THE WHITE HOUSE
Office of the Press Secretary
REMARKS BY THE PRESIDENT TO THE WHITE HOUSE CONFERENCE ON SMALL BUSINESS The Washington Hilton Washington, DC
10:40 A.M. EDT
THE PRESIDENT: Thank you very much. Someone once told me that half of making a small business work was just consistent, unfailing enthusiasm. I think you have demonstrated that today. (Laughter.) And I hope you never lose it.
Let me thank, first of all, my good friend Alan Patricof for the wonderful job that he has done in putting this whole conference together. (Applause.) I want to thank the other commissioners for the work they have done, the corporate sponsors, all the people, the staff people, who worked on our meetings out in the state and the regional meetings and made sure that we got the reports back here. I thank them all. I thank Phil Lader for the fine job that he has done.
And I want to say a few more words in a moment about the Vice President and the reinventing government group. But let me tell you, their -- we tried to do something that's hard to do. And you may never register, but I noticed for years every president would come here and just continue to run against the government. And it was always good politics, except the government never changed because most people who worked here say presidents come and go, but we'll be here when they're gone. (Laughter.) And we decided that most of those people were pretty good people, and that they didn't wake up every day wanting to make your life miserable and wanting to -- wanting to do things that were counterproductive and hurt the American economy.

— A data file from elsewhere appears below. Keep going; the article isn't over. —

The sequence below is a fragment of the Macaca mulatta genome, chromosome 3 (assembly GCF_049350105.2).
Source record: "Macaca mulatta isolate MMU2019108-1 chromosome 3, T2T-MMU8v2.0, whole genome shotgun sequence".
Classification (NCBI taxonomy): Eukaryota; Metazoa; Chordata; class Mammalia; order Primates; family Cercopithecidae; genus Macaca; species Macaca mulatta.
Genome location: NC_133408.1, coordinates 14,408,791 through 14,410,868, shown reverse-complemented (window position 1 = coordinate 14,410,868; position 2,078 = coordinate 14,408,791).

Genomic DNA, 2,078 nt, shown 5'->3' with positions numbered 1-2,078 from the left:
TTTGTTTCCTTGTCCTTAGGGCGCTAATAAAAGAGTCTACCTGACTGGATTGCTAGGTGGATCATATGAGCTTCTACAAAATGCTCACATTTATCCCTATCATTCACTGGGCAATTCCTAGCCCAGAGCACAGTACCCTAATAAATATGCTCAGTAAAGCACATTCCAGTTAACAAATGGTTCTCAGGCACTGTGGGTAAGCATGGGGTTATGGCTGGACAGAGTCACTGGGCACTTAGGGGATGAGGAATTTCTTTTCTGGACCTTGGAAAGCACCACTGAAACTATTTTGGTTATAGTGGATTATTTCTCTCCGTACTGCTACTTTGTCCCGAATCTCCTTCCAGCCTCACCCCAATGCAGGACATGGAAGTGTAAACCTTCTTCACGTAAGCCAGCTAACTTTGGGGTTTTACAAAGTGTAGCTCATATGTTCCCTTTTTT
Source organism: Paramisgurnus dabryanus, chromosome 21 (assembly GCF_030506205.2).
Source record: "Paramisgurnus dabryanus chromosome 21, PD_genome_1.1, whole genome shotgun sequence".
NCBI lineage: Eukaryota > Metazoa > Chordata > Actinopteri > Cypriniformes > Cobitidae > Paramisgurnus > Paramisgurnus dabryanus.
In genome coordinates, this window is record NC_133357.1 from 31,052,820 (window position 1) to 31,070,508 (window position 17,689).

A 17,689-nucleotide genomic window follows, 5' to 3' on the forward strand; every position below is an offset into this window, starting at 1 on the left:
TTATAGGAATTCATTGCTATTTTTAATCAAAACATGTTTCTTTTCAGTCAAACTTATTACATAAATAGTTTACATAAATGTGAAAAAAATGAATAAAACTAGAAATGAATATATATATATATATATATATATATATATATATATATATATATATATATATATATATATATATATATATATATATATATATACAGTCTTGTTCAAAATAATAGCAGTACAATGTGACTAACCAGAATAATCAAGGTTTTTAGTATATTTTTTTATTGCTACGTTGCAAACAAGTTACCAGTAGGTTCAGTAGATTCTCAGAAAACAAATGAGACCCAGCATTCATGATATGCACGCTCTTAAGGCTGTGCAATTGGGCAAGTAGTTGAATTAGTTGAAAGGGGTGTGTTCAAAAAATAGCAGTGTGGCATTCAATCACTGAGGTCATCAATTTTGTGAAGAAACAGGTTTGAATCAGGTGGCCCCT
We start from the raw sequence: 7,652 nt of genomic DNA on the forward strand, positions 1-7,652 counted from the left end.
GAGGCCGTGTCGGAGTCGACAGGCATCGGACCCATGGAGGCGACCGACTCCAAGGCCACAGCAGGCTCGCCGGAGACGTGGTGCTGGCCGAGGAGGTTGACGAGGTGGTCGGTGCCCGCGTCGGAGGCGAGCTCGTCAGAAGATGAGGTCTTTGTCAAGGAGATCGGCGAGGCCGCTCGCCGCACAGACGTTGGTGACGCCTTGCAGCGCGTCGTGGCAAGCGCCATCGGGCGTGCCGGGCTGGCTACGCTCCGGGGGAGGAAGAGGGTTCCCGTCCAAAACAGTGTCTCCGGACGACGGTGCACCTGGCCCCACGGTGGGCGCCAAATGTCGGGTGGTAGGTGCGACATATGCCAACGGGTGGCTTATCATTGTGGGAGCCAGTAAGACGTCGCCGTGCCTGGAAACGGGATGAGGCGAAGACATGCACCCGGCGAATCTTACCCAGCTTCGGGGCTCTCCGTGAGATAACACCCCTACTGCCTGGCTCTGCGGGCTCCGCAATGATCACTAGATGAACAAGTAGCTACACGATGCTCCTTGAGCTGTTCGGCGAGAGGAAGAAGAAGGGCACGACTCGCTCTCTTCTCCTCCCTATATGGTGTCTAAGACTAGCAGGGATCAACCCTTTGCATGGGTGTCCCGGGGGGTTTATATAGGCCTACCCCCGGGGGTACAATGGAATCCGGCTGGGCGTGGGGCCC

And the Vice President and people with whom he has worked -- Elaine Kamarck, Bob Stone, Sally Katzen, so many others -- they actually decided to see if they couldn't get these folks involved in working with us to try to change the culture of Washington so that when we're gone they'll be different. And that's never been done before in my lifetime. And I want to thank him and all of them for doing it. It's hard work. It's thankless work. It's hour after hour after hour of arguing and gaining ground inch by inch that no one will ever see. But I'm telling you, that is what we were hired to do. And that is what he has led the way in doing. And the country owes him a great debt of gratitude. (Applause.)